In the US, the FCC is planning to release a really substantial chunk of spectrum. But the carriers don't really want it. The idea is to permit spectrum sharing between radar and cellular networks in the 3.5GHz band, and progressively work up to releasing all the 1,000MHz between 2.7 and 3.7. This would only really work for small cells, both because the frequencies are relatively high and therefore less suited for macrocells, and also because the sharing itself implies power restrictions.

UCLA researchers demonstrated that operator billing systems are surprisingly poor, especially for users near a cell edge. Not surprisingly, the bias is in the operators' favour by about 5%.

Russian regulators asked Telenor for information about their Vimpelcom holdings this week. By sending a bailiff and 15 heavily armed police to the offices, of course.

Google has intervened against the gathering crowd of forkdroids, devices based on independent variants of Android. Acer, the Taiwanese laptop manufacturer, has postponed the launch of a smartphone based on Aliyun OS, its fork of Android, after a Google nastygram.

Google argues that Acer is contributing to the fragmentation of Android, and breaking the rules of the Open Handset Alliance, the standardisation group for Android.OHA members signed an agreement not to "fragment", although of course they can "customise" the software. Further, Google agrees that it's OK for Acer to do a Windows phone.

An official statement from Andy Rubin is on the Android blog.

Elsewhere, Google released a tool that lets you cross-compile Android code into Apple's Objective-C. You still have to re-do the user interface, but it's progress.

Microsoft, meanwhile, is keeping the details of Windows Phone 8's SDK very quiet indeed.

Meg Whitman of HP says that they will have to do a smartphone again, thus completing the U-turn over WebOS. ReadWriteWeb covers HP's latest, dreadful financials.

Seeking Alpha argues that the Kindle Fire was a turkey and the new one is an even bigger turkey, with a string of excellent charts.

Intel is showing off the first 32nm WLAN radio.

Up in the cloud, the French government is funding two national cloud projects, one with SFR and Bull, one with Orange and Thales, in order to keep the option of a local cloud open.

Here's a post on the British Government's G-Cloud blog, which gives some insight into just how painful public procurement can be and how difficult integration with a cloud computing system's administrative tools must be.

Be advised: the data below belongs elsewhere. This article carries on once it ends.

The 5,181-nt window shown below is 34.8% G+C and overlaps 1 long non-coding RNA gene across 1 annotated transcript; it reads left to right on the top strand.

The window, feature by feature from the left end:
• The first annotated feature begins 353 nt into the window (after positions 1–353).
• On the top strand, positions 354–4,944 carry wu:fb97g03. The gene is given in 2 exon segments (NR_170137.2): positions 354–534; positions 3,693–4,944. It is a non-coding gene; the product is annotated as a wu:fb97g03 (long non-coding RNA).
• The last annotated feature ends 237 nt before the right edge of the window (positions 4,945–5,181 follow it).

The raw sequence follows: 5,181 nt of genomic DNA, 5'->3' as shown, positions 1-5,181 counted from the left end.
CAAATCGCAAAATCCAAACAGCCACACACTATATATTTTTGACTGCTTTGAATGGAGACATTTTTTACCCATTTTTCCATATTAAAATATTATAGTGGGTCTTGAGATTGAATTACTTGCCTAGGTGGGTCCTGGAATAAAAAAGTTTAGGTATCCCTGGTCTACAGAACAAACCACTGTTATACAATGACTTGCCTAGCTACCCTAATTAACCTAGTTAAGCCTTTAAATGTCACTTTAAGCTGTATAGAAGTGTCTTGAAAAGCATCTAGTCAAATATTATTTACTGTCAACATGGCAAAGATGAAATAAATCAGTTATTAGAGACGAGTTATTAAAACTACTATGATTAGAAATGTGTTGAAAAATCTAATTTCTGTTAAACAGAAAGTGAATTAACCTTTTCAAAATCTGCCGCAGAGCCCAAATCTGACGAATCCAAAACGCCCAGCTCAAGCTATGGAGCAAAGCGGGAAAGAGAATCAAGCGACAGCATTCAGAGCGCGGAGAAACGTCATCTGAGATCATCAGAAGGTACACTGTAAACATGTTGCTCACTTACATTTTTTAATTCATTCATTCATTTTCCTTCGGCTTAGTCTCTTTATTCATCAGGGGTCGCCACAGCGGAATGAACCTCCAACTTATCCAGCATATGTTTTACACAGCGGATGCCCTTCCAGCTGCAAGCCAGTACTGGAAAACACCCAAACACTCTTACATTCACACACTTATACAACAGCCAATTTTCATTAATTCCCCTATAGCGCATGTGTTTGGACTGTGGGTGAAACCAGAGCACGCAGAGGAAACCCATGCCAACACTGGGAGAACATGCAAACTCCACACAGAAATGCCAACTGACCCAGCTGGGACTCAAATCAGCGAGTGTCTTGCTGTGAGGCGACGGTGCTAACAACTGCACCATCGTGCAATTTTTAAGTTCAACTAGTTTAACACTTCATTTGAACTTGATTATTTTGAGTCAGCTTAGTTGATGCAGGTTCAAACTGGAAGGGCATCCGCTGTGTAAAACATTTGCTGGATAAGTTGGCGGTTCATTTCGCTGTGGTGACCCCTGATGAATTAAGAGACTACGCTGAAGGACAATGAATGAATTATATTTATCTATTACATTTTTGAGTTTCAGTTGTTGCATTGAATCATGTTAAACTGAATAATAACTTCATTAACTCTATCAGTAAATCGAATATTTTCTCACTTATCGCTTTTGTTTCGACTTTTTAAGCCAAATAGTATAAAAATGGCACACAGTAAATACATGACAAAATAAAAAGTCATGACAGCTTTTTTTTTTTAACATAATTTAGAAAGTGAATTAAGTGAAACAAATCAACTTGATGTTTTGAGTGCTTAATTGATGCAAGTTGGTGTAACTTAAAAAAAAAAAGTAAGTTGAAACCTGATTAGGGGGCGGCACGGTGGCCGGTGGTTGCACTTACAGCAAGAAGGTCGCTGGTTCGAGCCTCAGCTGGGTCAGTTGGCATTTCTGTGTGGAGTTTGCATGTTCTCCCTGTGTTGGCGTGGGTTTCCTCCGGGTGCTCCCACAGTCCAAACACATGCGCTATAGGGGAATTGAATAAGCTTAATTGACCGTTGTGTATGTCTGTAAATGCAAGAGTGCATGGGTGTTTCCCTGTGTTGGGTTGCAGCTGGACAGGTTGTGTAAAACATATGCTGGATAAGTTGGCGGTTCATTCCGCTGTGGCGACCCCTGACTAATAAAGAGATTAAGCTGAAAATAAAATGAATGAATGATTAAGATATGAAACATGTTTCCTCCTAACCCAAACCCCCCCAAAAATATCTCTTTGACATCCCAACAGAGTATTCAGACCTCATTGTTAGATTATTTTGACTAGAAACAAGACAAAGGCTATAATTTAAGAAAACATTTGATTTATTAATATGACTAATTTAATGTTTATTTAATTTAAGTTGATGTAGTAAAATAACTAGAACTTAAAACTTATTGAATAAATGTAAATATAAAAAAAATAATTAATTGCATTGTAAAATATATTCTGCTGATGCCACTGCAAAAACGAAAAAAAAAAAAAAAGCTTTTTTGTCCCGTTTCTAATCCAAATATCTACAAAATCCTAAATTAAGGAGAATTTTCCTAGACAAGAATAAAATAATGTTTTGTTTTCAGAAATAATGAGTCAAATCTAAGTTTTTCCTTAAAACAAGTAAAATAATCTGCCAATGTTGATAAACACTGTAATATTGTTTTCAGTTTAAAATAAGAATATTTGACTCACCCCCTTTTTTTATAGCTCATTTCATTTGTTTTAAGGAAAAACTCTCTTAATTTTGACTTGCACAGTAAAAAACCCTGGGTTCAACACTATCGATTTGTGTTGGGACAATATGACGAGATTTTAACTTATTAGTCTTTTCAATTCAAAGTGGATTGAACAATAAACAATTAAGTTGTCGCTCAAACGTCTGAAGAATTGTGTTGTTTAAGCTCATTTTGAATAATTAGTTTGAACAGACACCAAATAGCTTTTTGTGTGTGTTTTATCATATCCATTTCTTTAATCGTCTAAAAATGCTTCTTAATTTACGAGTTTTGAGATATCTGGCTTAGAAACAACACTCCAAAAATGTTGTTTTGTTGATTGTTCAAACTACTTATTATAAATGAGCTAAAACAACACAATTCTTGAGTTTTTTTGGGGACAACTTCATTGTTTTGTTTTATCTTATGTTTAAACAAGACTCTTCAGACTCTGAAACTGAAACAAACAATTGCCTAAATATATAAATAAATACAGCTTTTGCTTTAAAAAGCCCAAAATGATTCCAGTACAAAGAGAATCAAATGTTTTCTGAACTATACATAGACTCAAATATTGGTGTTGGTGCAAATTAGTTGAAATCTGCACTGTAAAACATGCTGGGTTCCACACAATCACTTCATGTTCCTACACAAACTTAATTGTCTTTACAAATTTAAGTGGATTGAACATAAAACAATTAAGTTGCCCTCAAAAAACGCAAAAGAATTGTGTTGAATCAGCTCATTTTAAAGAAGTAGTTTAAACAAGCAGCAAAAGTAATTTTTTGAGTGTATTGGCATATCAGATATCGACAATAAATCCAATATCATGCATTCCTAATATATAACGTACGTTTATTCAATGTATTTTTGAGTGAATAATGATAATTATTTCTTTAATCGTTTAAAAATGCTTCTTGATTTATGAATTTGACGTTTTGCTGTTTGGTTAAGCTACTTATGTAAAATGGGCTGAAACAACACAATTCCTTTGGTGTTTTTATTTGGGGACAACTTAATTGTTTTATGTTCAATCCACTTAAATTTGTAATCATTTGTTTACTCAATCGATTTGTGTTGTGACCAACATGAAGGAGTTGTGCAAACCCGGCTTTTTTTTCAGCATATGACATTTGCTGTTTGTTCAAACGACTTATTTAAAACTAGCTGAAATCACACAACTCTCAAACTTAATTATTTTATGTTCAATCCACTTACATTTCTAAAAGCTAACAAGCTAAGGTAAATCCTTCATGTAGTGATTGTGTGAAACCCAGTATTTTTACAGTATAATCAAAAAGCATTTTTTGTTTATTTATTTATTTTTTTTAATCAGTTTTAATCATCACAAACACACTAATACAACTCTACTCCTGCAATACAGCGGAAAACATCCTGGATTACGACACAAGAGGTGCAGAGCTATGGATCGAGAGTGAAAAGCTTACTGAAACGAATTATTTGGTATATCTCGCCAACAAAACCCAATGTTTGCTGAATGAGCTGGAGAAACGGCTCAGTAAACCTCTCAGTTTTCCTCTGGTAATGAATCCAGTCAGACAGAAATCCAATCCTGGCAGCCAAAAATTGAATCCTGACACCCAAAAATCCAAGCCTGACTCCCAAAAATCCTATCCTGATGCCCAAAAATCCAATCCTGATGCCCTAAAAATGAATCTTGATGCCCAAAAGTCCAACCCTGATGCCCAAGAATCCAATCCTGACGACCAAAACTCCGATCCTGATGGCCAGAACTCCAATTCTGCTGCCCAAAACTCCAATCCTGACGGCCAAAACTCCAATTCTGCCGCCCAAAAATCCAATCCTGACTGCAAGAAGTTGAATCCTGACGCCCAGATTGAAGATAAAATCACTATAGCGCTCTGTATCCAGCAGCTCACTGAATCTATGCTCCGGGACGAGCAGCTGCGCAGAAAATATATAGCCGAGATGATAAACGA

Canonical has reshaped part of its version strategy for Ubuntu Linux in order to make it match up better with the OpenStack controller, which is under very active development and subject to constant releases.

Automated admin tool Puppet now supports OpenStack.

Amazon has a start-up challenge out, plus some more VPN features.

German web hosting provider 1&1's founders are moving on to the cloud, with an offering optimised for very high performance and a visual designer tool (called Data Centre Designer).

In Telco 2.0 thematic news, here's a fascinating look at Telefonica Digital's Voice 2.0 strategy. In the future, they reckon, voice will be entirely contextual, specific to services and applications. What Telefonica bring to this is phone numbers and identity. They also expect that the handset user interface will be far more malleable, being re-rendered for each and every task, which is why they are so keen on Firefox OS.

Intel, meanwhile, demonstrated its Muse technology which tries to work out from device sensors whether you're available to take a call, and inform callers via presence and availability.

BBC Research is working on better adaptive streaming protocols for IPTV. Another social TV guide startup.

ISIS, the US operators' mobile payments play, is on hold.

Chetan Sharma reckons we're at 7 billion phones and 3 billion M2M devices. Re-arranging his sums, it looks like he's thinking of about 43 billion M2M terminals, and therefore, we're just coming up to the classic Bass diffusion take-off point around 10% of total adoption.

Why did Facebook scrap its HTML5 app and make a native Objective-C one? Testing and performance analysis.

Europe has used up its last /8 block of IPv4 addresses. Well, except for the one the British social security system has got tucked away, unused. Ed Felten leaves the FTC after a hitch as Chief Technologist, where he'll be replaced by networking guru Steven M. Bellovin. Invisible design. Intel's special no Linux ever chip.